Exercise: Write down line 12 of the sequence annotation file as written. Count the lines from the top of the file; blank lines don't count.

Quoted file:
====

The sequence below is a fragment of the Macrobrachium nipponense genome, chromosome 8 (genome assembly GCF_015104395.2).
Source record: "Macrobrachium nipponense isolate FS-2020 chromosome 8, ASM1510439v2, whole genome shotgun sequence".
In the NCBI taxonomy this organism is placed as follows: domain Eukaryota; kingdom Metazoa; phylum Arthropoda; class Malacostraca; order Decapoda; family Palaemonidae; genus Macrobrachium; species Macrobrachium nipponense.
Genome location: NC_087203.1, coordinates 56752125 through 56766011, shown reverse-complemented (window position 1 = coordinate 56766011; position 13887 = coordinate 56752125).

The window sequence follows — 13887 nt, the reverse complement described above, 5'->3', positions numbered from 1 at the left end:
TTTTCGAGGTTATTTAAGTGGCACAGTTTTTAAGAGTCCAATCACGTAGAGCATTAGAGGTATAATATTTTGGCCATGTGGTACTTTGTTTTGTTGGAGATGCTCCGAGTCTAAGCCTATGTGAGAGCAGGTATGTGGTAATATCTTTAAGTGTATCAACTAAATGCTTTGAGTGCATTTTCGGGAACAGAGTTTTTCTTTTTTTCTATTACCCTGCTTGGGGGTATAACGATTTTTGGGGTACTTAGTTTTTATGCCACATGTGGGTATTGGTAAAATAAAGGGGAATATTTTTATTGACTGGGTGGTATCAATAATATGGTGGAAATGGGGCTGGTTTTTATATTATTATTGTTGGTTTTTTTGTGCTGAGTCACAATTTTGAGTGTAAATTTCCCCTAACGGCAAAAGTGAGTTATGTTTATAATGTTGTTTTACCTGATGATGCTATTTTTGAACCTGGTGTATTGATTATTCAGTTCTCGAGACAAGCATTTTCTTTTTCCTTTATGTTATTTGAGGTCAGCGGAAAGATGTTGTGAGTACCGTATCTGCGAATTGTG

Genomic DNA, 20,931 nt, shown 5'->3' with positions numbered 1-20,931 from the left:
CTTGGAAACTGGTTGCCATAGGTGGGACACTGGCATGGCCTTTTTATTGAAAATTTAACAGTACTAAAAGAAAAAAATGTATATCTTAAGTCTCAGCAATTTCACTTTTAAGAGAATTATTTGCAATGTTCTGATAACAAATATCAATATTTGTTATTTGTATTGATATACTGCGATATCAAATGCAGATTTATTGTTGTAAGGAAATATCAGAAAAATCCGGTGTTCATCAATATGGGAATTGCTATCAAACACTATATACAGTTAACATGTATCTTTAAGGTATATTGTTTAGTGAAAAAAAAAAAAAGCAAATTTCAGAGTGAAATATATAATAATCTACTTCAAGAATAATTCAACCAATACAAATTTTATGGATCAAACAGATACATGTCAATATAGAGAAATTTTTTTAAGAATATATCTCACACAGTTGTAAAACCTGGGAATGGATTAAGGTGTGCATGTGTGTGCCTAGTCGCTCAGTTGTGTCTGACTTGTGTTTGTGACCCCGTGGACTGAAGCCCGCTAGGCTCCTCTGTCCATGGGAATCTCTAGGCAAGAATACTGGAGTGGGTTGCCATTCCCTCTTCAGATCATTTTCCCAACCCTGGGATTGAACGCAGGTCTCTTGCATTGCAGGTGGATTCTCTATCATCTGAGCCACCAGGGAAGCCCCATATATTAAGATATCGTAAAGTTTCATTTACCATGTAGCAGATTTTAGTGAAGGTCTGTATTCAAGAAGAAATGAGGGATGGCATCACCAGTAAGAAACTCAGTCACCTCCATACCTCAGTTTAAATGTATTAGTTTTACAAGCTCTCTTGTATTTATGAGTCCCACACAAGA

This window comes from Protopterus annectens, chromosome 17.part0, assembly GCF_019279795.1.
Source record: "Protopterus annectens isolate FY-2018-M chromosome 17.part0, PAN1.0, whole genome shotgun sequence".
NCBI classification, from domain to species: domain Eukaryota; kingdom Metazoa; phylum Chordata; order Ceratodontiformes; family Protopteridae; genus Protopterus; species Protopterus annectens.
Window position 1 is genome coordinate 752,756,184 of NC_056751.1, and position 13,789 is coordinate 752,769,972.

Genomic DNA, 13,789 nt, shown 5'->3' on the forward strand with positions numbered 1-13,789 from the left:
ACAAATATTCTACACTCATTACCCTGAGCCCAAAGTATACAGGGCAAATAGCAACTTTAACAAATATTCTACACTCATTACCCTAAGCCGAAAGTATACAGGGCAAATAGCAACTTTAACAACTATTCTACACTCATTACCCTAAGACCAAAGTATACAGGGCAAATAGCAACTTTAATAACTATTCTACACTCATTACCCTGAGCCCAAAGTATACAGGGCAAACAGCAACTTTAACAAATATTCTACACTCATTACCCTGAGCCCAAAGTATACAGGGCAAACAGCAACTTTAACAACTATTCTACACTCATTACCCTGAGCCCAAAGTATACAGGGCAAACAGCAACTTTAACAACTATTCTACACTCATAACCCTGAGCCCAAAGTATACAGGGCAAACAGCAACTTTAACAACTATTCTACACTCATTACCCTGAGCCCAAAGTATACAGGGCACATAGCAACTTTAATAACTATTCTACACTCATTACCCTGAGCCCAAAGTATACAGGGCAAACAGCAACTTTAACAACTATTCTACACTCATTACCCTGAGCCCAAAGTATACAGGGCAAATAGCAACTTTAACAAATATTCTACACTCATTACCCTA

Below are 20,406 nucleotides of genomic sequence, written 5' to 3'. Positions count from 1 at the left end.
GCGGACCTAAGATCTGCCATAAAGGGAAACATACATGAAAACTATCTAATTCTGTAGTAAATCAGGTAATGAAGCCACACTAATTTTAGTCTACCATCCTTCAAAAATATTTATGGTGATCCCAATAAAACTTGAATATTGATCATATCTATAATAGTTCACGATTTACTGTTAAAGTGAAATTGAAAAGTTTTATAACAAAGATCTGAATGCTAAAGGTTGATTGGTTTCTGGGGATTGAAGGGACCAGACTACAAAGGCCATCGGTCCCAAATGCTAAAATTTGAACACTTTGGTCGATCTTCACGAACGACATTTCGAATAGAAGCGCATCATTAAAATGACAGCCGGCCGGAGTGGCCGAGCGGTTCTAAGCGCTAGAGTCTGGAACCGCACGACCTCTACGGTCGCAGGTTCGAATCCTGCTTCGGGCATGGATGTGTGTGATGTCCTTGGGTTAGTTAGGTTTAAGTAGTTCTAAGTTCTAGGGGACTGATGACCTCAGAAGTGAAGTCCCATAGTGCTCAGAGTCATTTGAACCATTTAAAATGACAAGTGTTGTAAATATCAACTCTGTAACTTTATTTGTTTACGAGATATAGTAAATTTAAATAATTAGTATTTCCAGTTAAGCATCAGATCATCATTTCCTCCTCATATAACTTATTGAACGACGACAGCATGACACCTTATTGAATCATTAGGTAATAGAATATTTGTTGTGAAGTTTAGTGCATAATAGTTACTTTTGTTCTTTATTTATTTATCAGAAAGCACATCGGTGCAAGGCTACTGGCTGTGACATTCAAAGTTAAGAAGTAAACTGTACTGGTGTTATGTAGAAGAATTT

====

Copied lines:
Window position 1 is genome coordinate 752,756,184 of NC_056751.1, and position 13,789 is coordinate 752,769,972.